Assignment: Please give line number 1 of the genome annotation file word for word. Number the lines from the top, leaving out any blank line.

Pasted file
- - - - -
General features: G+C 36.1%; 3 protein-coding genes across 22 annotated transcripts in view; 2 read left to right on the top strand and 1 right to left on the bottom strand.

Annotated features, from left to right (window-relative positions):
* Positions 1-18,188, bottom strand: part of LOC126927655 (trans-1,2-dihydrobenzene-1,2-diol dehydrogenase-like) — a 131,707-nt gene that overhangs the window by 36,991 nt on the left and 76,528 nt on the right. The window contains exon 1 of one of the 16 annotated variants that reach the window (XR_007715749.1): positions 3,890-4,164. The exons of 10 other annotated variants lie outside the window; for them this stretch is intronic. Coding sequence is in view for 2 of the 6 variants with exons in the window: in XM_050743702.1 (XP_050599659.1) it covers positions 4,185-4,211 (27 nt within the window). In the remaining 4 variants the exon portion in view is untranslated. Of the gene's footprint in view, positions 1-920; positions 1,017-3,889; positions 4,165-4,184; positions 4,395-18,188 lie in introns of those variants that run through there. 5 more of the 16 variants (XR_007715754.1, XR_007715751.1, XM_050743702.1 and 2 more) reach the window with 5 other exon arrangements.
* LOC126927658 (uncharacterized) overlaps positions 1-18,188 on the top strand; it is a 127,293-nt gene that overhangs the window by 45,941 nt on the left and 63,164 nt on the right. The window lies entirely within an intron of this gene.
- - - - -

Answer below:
General features: G+C 36.1%; 3 protein-coding genes across 22 annotated transcripts in view; 2 read left to right on the top strand and 1 right to left on the bottom strand.